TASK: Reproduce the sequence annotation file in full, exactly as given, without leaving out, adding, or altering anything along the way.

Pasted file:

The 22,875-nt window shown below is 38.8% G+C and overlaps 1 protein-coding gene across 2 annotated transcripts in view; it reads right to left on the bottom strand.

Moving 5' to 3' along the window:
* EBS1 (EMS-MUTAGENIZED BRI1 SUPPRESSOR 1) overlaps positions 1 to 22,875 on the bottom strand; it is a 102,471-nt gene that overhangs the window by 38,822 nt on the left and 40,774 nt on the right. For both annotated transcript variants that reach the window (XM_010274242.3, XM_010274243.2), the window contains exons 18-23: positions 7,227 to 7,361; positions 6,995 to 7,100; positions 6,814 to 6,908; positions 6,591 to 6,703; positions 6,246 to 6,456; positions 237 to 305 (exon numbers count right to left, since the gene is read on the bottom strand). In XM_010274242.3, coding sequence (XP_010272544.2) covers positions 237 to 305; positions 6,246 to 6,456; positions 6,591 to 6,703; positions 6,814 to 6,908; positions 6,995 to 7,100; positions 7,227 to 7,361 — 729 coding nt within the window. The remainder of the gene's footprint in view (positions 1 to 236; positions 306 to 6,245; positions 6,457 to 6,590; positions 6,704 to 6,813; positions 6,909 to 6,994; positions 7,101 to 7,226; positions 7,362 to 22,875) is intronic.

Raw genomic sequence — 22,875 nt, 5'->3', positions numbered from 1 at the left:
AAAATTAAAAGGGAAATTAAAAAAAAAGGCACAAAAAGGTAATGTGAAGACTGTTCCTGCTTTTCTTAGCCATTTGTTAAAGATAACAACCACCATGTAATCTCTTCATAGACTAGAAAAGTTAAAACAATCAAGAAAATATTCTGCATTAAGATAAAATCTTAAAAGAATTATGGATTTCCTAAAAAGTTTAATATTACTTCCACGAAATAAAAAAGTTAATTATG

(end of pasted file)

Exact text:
The 22,875-nt window shown below is 38.8% G+C and overlaps 1 protein-coding gene across 2 annotated transcripts in view; it reads right to left on the bottom strand.

Moving 5' to 3' along the window:
* EBS1 (EMS-MUTAGENIZED BRI1 SUPPRESSOR 1) overlaps positions 1 to 22,875 on the bottom strand; it is a 102,471-nt gene that overhangs the window by 38,822 nt on the left and 40,774 nt on the right. For both annotated transcript variants that reach the window (XM_010274242.3, XM_010274243.2), the window contains exons 18-23: positions 7,227 to 7,361; positions 6,995 to 7,100; positions 6,814 to 6,908; positions 6,591 to 6,703; positions 6,246 to 6,456; positions 237 to 305 (exon numbers count right to left, since the gene is read on the bottom strand). In XM_010274242.3, coding sequence (XP_010272544.2) covers positions 237 to 305; positions 6,246 to 6,456; positions 6,591 to 6,703; positions 6,814 to 6,908; positions 6,995 to 7,100; positions 7,227 to 7,361 — 729 coding nt within the window. The remainder of the gene's footprint in view (positions 1 to 236; positions 306 to 6,245; positions 6,457 to 6,590; positions 6,704 to 6,813; positions 6,909 to 6,994; positions 7,101 to 7,226; positions 7,362 to 22,875) is intronic.

Raw genomic sequence — 22,875 nt, 5'->3', positions numbered from 1 at the left:
AAAATTAAAAGGGAAATTAAAAAAAAAGGCACAAAAAGGTAATGTGAAGACTGTTCCTGCTTTTCTTAGCCATTTGTTAAAGATAACAACCACCATGTAATCTCTTCATAGACTAGAAAAGTTAAAACAATCAAGAAAATATTCTGCATTAAGATAAAATCTTAAAAGAATTATGGATTTCCTAAAAAGTTTAATATTACTTCCACGAAATAAAAAAGTTAATTATG